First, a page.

Review: 'Star Wars: Battlefront’ is a flawed adaptation of a classic game

This photo provided by Electronic Arts shows a scene from the video game, “Star Wars: Battlefront." (Electronic Arts via AP)

So much goes into a game’s development that the consumer doesn’t realize. There can be anywhere from a dozen to several hundred people working on everything from sound to matchmaking. I have a feeling that several of these departments were run by very different people when “Star Wars: Battlefront” was in development, because it’s the most schizophrenic game I’ve ever played. 

First, the sound and visuals are amazing. All of the maps are absolutely gorgeous, from the snowy tundra of Hoth to the deserts of Tattooine and the gigantic redwood trees of Endor. Sometimes it’s a joy just to sit back and look at the environments, and it really feels as though you’re inside a movie at times. 

The sound is also a gold standard for the gaming industry, with the exception of voice acting, bizarrely. Darth Vader sounds like he was voiced by a James Earl Jones look-alike. Emperor Palpatine sounds like he was voiced by somebody’s uncle. It stands out to me because you’ll frequently wind up in a situation where you’re surrounded by the sound of snow, engines and blaster fire and then you hear, “You will fear the power of the dark side,” and expect to see someone hovering over you and doing their best Vader impression.

There’s good variety in the game modes as well. The marquee mode is walker assault, wherein the Empire escorts one or more of the iconic AT-ATs to an objective while the rebels attempt to activate uplinks that create a brief period of time where the AT-ATs will be vulnerable. The developers have addressed some of the balance issues from the beta, wherein the Empire won on Hoth easily 70 percent of the time.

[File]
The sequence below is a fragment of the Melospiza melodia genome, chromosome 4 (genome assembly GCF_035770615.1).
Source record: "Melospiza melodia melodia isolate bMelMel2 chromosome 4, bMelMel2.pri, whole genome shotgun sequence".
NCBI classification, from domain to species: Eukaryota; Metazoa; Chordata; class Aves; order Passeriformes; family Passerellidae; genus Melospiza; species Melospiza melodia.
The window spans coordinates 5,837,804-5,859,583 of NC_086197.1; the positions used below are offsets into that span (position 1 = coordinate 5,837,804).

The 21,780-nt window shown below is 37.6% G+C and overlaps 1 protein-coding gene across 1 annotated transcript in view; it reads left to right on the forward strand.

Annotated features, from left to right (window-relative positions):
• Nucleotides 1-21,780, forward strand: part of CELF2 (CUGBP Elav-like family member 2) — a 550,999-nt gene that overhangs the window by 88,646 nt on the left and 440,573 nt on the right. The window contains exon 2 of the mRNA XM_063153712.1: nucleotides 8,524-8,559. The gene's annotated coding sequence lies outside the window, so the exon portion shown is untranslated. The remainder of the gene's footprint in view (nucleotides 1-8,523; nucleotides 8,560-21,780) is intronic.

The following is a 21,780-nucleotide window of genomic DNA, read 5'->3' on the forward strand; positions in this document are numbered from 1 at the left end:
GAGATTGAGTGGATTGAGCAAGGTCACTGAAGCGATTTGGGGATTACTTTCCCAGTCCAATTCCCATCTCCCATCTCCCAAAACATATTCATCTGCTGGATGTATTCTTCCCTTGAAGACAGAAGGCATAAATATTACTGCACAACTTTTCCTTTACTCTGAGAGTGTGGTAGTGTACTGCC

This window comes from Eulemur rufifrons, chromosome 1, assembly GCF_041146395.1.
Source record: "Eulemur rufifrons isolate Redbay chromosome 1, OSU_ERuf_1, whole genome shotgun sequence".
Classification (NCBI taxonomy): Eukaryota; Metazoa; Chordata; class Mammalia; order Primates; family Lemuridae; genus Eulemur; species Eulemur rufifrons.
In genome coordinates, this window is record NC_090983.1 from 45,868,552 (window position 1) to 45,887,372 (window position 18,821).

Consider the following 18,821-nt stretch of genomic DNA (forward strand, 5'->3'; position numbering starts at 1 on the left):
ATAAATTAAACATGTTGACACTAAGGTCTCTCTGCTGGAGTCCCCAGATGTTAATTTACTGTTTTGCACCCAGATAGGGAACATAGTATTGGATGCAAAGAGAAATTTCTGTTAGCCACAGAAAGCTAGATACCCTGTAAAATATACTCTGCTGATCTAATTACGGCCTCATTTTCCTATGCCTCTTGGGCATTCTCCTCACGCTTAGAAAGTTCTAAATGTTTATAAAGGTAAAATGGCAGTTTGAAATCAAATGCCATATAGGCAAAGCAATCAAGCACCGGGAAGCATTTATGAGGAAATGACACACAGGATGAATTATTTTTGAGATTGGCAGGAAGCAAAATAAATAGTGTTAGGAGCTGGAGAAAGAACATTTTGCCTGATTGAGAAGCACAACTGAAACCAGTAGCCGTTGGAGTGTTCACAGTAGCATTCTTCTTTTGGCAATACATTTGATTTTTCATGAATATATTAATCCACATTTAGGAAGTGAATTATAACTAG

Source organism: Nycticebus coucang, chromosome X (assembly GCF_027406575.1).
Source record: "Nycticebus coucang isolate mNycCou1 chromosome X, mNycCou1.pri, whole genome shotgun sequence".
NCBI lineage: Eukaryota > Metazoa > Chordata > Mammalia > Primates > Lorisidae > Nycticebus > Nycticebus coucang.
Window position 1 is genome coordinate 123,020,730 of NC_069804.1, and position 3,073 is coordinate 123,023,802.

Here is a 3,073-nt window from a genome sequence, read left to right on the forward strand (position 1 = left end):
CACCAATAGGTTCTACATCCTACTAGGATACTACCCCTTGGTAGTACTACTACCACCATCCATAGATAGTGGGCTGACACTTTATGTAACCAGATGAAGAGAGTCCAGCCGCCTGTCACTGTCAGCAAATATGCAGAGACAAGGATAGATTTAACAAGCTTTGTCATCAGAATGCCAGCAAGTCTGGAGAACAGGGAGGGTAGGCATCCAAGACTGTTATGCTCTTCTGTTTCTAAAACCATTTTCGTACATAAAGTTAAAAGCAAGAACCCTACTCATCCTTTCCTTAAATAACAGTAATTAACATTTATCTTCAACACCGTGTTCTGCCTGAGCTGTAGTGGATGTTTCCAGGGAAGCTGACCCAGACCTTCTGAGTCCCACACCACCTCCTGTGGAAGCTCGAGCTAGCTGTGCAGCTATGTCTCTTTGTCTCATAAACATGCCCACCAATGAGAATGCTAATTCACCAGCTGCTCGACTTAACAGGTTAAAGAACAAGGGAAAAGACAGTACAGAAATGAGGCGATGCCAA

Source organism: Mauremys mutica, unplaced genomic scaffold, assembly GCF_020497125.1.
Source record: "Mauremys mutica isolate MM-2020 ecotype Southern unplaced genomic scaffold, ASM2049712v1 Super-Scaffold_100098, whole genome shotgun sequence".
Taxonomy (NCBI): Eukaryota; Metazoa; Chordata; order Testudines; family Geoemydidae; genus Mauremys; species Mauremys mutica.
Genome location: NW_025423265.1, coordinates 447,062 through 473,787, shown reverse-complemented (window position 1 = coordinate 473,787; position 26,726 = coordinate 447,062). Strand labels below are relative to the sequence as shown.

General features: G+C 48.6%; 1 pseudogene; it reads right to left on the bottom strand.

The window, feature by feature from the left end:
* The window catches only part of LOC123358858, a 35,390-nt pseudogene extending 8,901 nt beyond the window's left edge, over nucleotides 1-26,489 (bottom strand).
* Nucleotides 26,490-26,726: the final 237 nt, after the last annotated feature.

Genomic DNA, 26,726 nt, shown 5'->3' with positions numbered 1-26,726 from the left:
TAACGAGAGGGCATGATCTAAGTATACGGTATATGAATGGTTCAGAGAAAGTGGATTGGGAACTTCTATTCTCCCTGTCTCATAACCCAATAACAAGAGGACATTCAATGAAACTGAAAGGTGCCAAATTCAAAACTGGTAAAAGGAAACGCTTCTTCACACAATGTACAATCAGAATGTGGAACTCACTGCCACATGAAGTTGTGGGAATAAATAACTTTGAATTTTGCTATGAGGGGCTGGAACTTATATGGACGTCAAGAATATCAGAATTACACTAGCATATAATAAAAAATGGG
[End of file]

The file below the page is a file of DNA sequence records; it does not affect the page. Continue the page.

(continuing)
With that being said, the developers should have looked at their other maps, because Endor is actually worse than Hoth ever was in terms of balance. One thing that also hasn’t been fixed is the absolutely awful spawn system that is used throughout the game. On Hoth especially, the rebels will frequently find themselves all spawning on one side of a massive obstacle like a large hill or mountain, effectively cutting them off from one of the objectives unless they want to march all the way around the obstacle. It’s baffling to me how bad these spawns are, though Hoth is only the most ubiquitous and egregious example.

Fighter squadron is the answer to the complaints about the lack of space combat in “Battlefront,” and the mode is actually a lot of fun. Spawns and map layout aren’t an issue since most players will be tearing it up in the skies. The whole mode has a great “Top Gun” vibe to it with “Star Wars” skin, and even when my team was being blown out I had a great time. It does make me wish that there was real space combat, as the developers absolutely nailed the dogfights.

Weapons are fairly balanced and there’s enough variety that you won’t find everyone using the exact same gun. Unfortunately, the developers failed to balance out the rocket launcher. In previous “Battlefront” games, it was a main weapon that was very powerful but extremely tedious to reload and only gave the player a weak pistol as a backup. In the new game, it’s a fire-and-forget power up that resulted in several deaths and kills that felt cheap. 

Overall, there’s a lot I like about “Stars War: Battlefront,” but I feel as though the developers were rushed by the impending release of “The Force Awakens” film. There’s fun to be had here, and the technical aspects of the game are great, but a litany of design issues prevent “Battlefront” from being a great game. 


Edward Pankowski is life editor for The Daily Campus. He can be reached via email at edward.pankowski@uconn.edu.